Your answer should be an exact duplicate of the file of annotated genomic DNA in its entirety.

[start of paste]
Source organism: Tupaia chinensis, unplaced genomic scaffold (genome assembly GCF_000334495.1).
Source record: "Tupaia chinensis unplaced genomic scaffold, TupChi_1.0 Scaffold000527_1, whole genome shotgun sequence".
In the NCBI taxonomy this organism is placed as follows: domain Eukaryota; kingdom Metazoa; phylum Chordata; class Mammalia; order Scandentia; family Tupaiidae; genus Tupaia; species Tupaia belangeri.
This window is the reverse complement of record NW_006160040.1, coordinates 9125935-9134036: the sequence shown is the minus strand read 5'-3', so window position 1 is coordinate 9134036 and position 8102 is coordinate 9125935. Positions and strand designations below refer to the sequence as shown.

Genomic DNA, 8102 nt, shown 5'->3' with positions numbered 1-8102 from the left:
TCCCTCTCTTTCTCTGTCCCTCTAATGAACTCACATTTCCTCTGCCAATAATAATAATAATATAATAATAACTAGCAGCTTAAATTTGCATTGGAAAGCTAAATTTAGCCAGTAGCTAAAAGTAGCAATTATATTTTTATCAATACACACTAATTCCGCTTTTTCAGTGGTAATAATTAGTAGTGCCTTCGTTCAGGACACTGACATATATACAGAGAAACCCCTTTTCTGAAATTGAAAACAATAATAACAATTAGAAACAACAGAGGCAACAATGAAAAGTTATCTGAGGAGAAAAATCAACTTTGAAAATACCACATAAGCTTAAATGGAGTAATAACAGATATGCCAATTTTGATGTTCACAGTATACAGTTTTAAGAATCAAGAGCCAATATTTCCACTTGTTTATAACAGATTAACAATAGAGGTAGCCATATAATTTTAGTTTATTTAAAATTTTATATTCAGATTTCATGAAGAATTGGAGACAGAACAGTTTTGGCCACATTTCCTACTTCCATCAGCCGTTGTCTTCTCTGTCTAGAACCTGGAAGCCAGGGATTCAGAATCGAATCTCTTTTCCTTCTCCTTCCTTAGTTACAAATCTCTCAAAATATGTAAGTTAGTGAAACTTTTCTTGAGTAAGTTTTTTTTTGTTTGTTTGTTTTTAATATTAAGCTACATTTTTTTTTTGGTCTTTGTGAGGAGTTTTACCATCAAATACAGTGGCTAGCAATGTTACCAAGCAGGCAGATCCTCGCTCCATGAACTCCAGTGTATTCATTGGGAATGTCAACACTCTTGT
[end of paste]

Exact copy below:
Source organism: Tupaia chinensis, unplaced genomic scaffold (genome assembly GCF_000334495.1).
Source record: "Tupaia chinensis unplaced genomic scaffold, TupChi_1.0 Scaffold000527_1, whole genome shotgun sequence".
In the NCBI taxonomy this organism is placed as follows: domain Eukaryota; kingdom Metazoa; phylum Chordata; class Mammalia; order Scandentia; family Tupaiidae; genus Tupaia; species Tupaia belangeri.
This window is the reverse complement of record NW_006160040.1, coordinates 9125935-9134036: the sequence shown is the minus strand read 5'-3', so window position 1 is coordinate 9134036 and position 8102 is coordinate 9125935. Positions and strand designations below refer to the sequence as shown.

Genomic DNA, 8102 nt, shown 5'->3' with positions numbered 1-8102 from the left:
TCCCTCTCTTTCTCTGTCCCTCTAATGAACTCACATTTCCTCTGCCAATAATAATAATAATATAATAATAACTAGCAGCTTAAATTTGCATTGGAAAGCTAAATTTAGCCAGTAGCTAAAAGTAGCAATTATATTTTTATCAATACACACTAATTCCGCTTTTTCAGTGGTAATAATTAGTAGTGCCTTCGTTCAGGACACTGACATATATACAGAGAAACCCCTTTTCTGAAATTGAAAACAATAATAACAATTAGAAACAACAGAGGCAACAATGAAAAGTTATCTGAGGAGAAAAATCAACTTTGAAAATACCACATAAGCTTAAATGGAGTAATAACAGATATGCCAATTTTGATGTTCACAGTATACAGTTTTAAGAATCAAGAGCCAATATTTCCACTTGTTTATAACAGATTAACAATAGAGGTAGCCATATAATTTTAGTTTATTTAAAATTTTATATTCAGATTTCATGAAGAATTGGAGACAGAACAGTTTTGGCCACATTTCCTACTTCCATCAGCCGTTGTCTTCTCTGTCTAGAACCTGGAAGCCAGGGATTCAGAATCGAATCTCTTTTCCTTCTCCTTCCTTAGTTACAAATCTCTCAAAATATGTAAGTTAGTGAAACTTTTCTTGAGTAAGTTTTTTTTTGTTTGTTTGTTTTTAATATTAAGCTACATTTTTTTTTTGGTCTTTGTGAGGAGTTTTACCATCAAATACAGTGGCTAGCAATGTTACCAAGCAGGCAGATCCTCGCTCCATGAACTCCAGTGTATTCATTGGGAATGTCAACACTCTTGT